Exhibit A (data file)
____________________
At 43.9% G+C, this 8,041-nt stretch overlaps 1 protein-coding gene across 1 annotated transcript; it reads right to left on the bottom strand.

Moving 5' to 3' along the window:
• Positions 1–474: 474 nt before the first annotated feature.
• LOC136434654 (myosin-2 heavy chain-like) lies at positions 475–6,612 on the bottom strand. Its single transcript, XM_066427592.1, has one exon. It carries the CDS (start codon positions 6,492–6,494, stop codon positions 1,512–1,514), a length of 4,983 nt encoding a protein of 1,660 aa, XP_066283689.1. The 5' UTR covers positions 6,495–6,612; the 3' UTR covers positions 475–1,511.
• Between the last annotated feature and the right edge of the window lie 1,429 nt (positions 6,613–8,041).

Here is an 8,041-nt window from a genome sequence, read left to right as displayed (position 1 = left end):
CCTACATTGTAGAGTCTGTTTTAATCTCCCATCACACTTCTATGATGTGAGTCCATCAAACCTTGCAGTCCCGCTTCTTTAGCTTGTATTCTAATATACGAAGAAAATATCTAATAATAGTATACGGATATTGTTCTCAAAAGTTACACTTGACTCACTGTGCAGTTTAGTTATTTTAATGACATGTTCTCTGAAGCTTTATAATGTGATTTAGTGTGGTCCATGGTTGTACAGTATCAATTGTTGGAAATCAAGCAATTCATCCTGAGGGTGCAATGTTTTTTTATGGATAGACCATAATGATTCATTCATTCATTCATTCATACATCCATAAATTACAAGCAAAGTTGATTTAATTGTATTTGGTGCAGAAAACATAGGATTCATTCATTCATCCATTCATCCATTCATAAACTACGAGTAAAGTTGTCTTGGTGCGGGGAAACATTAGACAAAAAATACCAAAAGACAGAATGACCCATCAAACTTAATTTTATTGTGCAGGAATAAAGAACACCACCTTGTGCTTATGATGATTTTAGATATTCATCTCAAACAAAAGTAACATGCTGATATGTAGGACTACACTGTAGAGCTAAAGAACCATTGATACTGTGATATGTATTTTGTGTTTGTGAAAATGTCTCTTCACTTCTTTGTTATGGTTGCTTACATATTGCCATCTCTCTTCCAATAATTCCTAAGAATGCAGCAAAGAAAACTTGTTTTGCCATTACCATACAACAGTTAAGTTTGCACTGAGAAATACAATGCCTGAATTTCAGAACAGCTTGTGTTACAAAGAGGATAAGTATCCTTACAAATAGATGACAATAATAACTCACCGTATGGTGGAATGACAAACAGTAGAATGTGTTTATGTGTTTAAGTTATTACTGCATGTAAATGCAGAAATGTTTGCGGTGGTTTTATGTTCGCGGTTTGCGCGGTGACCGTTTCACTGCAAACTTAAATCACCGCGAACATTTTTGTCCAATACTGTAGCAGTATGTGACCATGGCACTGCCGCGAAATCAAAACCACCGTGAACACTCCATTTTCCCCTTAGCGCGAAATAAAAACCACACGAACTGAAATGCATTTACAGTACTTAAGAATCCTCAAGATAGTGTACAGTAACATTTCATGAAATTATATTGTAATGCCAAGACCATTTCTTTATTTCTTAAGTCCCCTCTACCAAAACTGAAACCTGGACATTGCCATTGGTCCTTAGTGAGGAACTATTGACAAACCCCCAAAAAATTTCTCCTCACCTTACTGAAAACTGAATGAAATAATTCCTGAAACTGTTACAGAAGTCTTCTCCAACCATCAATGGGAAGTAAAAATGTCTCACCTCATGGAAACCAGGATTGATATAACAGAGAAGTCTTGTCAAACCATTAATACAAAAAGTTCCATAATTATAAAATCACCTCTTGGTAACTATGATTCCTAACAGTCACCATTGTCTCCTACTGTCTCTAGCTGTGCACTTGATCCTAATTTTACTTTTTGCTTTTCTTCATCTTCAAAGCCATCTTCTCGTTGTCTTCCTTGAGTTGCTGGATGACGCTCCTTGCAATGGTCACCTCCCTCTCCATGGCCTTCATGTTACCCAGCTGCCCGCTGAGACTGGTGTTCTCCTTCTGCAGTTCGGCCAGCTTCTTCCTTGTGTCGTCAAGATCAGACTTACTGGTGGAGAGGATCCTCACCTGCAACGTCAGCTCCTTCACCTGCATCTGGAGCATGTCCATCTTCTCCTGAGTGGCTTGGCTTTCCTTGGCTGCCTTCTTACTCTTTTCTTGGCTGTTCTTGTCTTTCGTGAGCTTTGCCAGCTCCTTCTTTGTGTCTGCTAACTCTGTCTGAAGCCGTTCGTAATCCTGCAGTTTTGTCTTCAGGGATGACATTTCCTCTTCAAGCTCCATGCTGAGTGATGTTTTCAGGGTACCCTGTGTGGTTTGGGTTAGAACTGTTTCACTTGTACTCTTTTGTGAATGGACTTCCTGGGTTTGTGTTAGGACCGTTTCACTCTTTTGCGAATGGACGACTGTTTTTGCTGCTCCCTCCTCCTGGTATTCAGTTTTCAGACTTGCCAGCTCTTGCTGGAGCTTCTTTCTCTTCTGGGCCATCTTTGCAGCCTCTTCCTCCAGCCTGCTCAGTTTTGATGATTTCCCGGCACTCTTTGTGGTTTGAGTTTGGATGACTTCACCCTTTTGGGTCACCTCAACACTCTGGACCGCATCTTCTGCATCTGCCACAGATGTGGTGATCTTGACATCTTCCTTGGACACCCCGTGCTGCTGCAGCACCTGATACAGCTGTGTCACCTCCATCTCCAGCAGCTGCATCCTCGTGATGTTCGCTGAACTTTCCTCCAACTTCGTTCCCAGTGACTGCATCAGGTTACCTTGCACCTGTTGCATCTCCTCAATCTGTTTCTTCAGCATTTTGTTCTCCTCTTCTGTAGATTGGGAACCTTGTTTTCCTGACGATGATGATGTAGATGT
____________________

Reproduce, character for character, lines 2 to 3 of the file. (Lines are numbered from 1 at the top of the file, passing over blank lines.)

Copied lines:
Moving 5' to 3' along the window:
• Positions 1–474: 474 nt before the first annotated feature.